Changing social norms to end violence against women and girls in Kyrgyzstan
“This is our new family business. Each loaf of bread is made with lots of love because each of us contributes to making it delicious,” enthuses 38-year-old Gulnaz Almambet Kyzy, a new business owner who received Spotlight Initiative-supported gender equality training implemented by UN Women in Kyrgyzstan.
Based on the Gender Action Learning System (GALS), the training aims to reduce violence by talking with communities about the power dynamics in their homes.
According to a 2012 country survey, 50 per cent of men and 34 per cent of women believe that a husband is justified in hitting his wife in certain situations. Further, 27 per cent of women and girls aged 15-49 years old who are married or have ever been married reported experiencing physical or sexual violence by a spouse or partner.
When unpaid work such as childcare and housework is placed predominantly on women, it contributes to unequal power dynamics and can result in an increased likelihood of violence. In 2015, women spent twice as much time as men taking care of children and nearly triple the time on household chores, according to the National Statistical Committee of the Kyrgyz Republic. This burden limits women’s opportunities in formal paid work, resulting in stress and burnout, lower productivity at work and low wages.
Transforming one home at a time
Ms. Almambet kyzy and her husband of 17 years were among more than 2,500 women and 1,600 men who attended community-level GALS training in the provinces of Chui and Naryn in 2021. Working with families, the training provides opportunities for women and men to discuss their relationships and reflect on the social norms that impact their roles in the family.
“Using the GALS methodology, my husband Rakhat and I saw visually how the tree of our family looked and it was not very beautiful in terms of distribution of household labour, family budget and decision-making,” shares Ms. Almambet kyzy. “We both work 40 hours a week, but he used to come home from work and lie on the couch watching TV, while I was responsible for doing all the housework in the evenings. Unfortunately, it is acceptable behaviour in our country.”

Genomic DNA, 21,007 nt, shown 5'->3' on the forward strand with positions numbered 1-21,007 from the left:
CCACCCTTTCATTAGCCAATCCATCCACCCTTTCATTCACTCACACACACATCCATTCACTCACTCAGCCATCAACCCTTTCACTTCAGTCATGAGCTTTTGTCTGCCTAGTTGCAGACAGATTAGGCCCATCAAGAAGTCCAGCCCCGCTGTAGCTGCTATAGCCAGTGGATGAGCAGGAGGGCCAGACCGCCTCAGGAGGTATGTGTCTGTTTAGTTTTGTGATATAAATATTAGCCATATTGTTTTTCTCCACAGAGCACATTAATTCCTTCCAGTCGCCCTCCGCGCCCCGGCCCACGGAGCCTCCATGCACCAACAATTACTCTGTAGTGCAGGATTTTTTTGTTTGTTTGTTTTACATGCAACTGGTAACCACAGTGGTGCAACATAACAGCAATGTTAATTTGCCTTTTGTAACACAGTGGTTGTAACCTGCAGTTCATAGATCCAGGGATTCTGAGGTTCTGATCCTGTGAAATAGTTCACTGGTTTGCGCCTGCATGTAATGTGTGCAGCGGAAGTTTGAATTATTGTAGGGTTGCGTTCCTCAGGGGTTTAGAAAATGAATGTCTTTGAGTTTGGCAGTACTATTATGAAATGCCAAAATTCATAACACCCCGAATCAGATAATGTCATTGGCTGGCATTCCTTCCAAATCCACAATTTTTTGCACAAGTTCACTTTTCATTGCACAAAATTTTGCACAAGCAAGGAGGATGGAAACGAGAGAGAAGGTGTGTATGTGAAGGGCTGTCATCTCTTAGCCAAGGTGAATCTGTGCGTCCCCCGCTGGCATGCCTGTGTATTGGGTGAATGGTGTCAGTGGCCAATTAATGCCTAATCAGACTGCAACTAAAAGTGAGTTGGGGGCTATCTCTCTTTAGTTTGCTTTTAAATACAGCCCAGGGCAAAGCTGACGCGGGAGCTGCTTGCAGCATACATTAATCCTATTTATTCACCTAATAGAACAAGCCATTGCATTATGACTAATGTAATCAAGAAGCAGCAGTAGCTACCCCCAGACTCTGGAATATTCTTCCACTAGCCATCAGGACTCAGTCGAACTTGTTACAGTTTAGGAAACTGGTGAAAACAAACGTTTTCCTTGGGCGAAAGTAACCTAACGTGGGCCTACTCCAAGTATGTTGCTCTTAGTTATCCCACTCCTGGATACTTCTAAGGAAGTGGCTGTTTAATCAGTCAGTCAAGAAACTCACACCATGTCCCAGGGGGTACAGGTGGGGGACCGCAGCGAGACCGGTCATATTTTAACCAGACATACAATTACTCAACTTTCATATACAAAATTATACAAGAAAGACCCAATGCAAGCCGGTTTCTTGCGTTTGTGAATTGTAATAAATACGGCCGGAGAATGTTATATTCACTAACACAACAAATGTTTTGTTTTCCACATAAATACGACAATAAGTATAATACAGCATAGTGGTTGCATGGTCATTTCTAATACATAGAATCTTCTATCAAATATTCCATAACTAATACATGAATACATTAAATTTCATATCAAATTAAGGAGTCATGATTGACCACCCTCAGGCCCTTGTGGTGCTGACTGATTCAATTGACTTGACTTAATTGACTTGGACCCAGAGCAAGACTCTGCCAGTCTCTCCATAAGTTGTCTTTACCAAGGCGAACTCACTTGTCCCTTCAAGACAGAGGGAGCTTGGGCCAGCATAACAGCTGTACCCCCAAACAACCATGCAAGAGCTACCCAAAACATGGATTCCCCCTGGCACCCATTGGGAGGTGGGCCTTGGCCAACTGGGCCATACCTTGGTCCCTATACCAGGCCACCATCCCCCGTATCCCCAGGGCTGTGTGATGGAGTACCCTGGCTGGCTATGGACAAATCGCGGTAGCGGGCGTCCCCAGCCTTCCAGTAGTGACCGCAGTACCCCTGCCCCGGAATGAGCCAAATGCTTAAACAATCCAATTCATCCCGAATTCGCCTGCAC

“It is considered shameful in our community when a husband does chores like washing dishes and preparing meals as these are considered purely women’s responsibilities. Since early childhood, we grew up with these social norms and beliefs,” she says.
After the GALS training, the couple reassessed their roles in caring for the household and their four children. Now, both Ms. Almambet Kyzy and her husband equally split household chores such as preparing meals and cleaning, as well as outdoor activities like building a new toilet or looking after their cattle.
“The atmosphere in our family has improved a lot with better communication and a more equal distribution of family chores,” says Ms. Almambet Kyzy. “It gave me some time to make my dream come true and open my own business, which has increased our family income by 50 per cent.”
A new narrative
In addition to community-level GALS training, UN Women is also working to change social norms in Kyrgyzstan by working in partnership with the media. Under the Spotlight Initiative, journalists from 17 national media organizations took part in a five month-long assessment on gender sensitivity.
“When a journalist writes an article or prepares material, they must understand that they have a huge responsibility and the news must move people in the right direction,” says Ms. Rakhat Batyrbekova, Editor of the Chui Oblast TV and Radio Company STV, who participated in the training. “The media plays one of the most important roles in promoting gender equality and so a journalist must be gender sensitive. Unfortunately, in our country, such people could previously be counted on one hand.”
After the journalists had completed the course, the 17 participating media organizations and the Ministry of Culture, Information, Sports and Youth Policy co-developed and adopted a Gender Code. The code requires that all signatories apply gender-sensitive approaches in their work and media reporting as well as in their workplaces.
“Gender stereotypes and social norms are major drivers of violence against women and girls, but gender equality is largely viewed as a foreign or ‘western’ concept that undermines the traditional roles of women and men in Kyrgyz society,” notes Ms. Anara Aitkurmanova, UN Women Programme Coordinator.
“Our prevention work under the Spotlight Initiative targets all levels of society, and each project helps to reinforce the changes needed to transform harmful social norms, behaviours and practices. Prevention work can sometimes feel hopeless, but it is about changing one family or one media story at a time. And we are seeing positive results,” she concludes.
Despite its pervasiveness, violence against women is preventable. This 16 Days, we’re highlighting the programmes and initiatives making a difference in the lives of women and girls worldwide. Through education, advocacy, service provision and more, UN Women and partners are working to support survivors, bring perpetrators to justice and end gender-based violence once and for all. These impact stories prove that a better future is not only possible—it’s already being built.
The Spotlight Initiative is a global initiative of the United Nations funded by the European Union. Its aim is to eliminate all forms of violence against women and girls. Under the Spotlight Initiative, UN Women is working to create positive social norms inside the home and out.